I heard about an interesting mobile payment technology yesterday from MobilePayUSA. The press release I saw detailed how MobilePayUSA, a mobile payment solutions provider, launched a private beta test of its solution with Tutti Frutti Frozen Yogurt in Balboa Island, Calif.
Big deal, right? Well, the release noted that MobilePayUSA launched its test without near-field communication (NFC) technology.
What does this mean? Basically, it means that unlike most other players in the mobile payment space, MobilePayUSA doesn’t require vendors or customers to buy new NFC technology-based hardware to use it. (NFC is next generation short-range, high-frequency wireless communication technology that enables the exchange of data between devices built with this technology. Many devices aren’t yet built with this technology, however, nor have any standards been created around it.)
Here’s how it works: MobilePayUSA’s mobile payment app connects to its cloud service, which gives users access to multiple payment options as well as discount and group cards. Users that sign up for the service enter their credit card information on MobilePayUSA’s website and download the app. Then, when they’re in a store that accepts the service, they simply open the mobile payment app and show the cashier. The cashier hits a few buttons, the transaction is processed and a receipt is emailed to the customer.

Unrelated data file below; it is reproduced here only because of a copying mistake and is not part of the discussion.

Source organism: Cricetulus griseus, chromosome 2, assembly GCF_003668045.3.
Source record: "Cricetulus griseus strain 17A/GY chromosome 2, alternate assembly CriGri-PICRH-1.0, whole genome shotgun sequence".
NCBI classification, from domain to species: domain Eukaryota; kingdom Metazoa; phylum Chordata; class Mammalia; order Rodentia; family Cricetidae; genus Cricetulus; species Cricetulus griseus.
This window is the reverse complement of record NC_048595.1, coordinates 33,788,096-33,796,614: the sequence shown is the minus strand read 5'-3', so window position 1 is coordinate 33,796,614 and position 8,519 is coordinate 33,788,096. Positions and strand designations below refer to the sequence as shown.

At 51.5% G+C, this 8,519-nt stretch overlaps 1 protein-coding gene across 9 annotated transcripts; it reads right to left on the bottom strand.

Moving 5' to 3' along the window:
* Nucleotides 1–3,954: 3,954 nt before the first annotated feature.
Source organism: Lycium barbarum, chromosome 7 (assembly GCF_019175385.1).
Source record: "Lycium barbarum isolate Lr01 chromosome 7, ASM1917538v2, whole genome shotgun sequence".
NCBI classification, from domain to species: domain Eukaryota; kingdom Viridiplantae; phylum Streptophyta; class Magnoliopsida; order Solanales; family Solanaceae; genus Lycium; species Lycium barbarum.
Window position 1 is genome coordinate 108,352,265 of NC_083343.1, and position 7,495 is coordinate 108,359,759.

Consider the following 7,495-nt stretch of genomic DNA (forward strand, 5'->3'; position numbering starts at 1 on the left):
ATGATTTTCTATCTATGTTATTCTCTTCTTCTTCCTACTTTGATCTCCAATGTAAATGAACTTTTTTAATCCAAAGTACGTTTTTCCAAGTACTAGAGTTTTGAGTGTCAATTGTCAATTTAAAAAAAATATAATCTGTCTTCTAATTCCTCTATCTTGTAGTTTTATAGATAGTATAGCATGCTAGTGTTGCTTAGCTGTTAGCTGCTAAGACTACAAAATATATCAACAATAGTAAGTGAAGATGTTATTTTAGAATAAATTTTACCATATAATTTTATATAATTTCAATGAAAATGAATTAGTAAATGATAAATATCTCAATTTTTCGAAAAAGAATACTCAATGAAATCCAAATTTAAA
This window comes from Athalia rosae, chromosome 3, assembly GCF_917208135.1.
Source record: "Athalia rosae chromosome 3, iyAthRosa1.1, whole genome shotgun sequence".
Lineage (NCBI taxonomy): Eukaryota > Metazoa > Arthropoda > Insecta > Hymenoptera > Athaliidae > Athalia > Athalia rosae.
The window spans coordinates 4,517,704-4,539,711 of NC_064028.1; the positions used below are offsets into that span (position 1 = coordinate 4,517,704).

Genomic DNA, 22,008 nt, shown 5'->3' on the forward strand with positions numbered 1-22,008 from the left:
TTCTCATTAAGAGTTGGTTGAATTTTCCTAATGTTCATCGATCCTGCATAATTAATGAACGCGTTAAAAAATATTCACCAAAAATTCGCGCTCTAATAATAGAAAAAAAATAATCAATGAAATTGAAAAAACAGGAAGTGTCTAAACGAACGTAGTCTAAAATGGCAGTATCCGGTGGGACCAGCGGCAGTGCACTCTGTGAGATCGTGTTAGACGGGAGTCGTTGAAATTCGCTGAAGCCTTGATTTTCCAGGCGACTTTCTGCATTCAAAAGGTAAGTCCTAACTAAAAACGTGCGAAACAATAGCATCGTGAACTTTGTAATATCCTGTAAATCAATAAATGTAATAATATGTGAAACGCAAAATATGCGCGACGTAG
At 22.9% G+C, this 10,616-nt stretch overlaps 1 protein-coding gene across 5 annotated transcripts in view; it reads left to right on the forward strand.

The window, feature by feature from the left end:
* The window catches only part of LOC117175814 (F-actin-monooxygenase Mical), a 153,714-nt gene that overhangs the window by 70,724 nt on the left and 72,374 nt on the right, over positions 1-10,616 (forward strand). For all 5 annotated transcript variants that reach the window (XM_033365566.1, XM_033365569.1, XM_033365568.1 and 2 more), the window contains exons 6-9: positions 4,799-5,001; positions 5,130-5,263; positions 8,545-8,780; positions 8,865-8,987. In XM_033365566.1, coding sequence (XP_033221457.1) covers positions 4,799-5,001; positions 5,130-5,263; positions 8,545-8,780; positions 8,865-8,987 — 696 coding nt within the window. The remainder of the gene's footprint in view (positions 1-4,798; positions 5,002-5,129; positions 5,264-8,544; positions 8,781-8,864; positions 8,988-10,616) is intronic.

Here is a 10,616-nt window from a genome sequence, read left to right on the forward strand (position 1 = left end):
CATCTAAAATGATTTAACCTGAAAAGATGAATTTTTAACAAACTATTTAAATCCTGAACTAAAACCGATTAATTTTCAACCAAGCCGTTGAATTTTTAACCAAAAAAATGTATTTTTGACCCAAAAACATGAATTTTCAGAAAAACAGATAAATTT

Here’s a promotional video showing an actual mobile payment transaction taking place at the Tutti Frutti Frozen Yogurt store using MobilePayUSA’s app. Pretty neat, huh?
Also unlike other e-wallets, MobilePayUSA doesn’t use RFID chips embedded in smartphones, so credit information is never stored on a phone or shared with the merchant. The company declares this difference will prove to make its solution more secure from the real threat of illegal skimmers and hackers.
I have to admit, I think this is a really great use of mobile commerce technology. It seems to make it very easy for consumers (and retailers) to finally take the mobile commerce plunge. What do you think? Please leave a comment below.